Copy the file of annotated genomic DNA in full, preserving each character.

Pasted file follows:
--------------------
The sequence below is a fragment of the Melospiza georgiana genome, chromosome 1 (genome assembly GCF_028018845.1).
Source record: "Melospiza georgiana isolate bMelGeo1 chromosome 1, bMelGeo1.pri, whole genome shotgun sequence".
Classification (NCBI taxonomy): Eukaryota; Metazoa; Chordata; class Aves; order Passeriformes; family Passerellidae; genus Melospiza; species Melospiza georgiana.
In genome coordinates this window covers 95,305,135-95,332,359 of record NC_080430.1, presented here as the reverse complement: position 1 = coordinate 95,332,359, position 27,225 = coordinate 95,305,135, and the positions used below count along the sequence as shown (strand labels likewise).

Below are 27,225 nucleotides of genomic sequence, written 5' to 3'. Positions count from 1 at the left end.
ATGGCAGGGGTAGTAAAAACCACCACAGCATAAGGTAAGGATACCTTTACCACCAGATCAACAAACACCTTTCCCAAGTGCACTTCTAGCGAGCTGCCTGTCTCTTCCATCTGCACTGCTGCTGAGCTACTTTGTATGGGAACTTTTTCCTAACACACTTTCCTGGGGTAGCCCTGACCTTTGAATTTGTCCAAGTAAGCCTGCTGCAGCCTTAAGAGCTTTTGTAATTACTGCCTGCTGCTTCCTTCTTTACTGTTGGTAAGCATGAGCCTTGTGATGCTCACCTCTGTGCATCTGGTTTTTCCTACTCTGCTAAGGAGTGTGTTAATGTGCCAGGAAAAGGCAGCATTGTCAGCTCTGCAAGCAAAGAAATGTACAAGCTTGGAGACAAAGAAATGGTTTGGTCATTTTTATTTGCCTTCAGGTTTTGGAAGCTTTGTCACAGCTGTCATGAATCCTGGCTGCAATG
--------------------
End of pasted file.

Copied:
The sequence below is a fragment of the Melospiza georgiana genome, chromosome 1 (genome assembly GCF_028018845.1).
Source record: "Melospiza georgiana isolate bMelGeo1 chromosome 1, bMelGeo1.pri, whole genome shotgun sequence".
Classification (NCBI taxonomy): Eukaryota; Metazoa; Chordata; class Aves; order Passeriformes; family Passerellidae; genus Melospiza; species Melospiza georgiana.
In genome coordinates this window covers 95,305,135-95,332,359 of record NC_080430.1, presented here as the reverse complement: position 1 = coordinate 95,332,359, position 27,225 = coordinate 95,305,135, and the positions used below count along the sequence as shown (strand labels likewise).

Below are 27,225 nucleotides of genomic sequence, written 5' to 3'. Positions count from 1 at the left end.
ATGGCAGGGGTAGTAAAAACCACCACAGCATAAGGTAAGGATACCTTTACCACCAGATCAACAAACACCTTTCCCAAGTGCACTTCTAGCGAGCTGCCTGTCTCTTCCATCTGCACTGCTGCTGAGCTACTTTGTATGGGAACTTTTTCCTAACACACTTTCCTGGGGTAGCCCTGACCTTTGAATTTGTCCAAGTAAGCCTGCTGCAGCCTTAAGAGCTTTTGTAATTACTGCCTGCTGCTTCCTTCTTTACTGTTGGTAAGCATGAGCCTTGTGATGCTCACCTCTGTGCATCTGGTTTTTCCTACTCTGCTAAGGAGTGTGTTAATGTGCCAGGAAAAGGCAGCATTGTCAGCTCTGCAAGCAAAGAAATGTACAAGCTTGGAGACAAAGAAATGGTTTGGTCATTTTTATTTGCCTTCAGGTTTTGGAAGCTTTGTCACAGCTGTCATGAATCCTGGCTGCAATG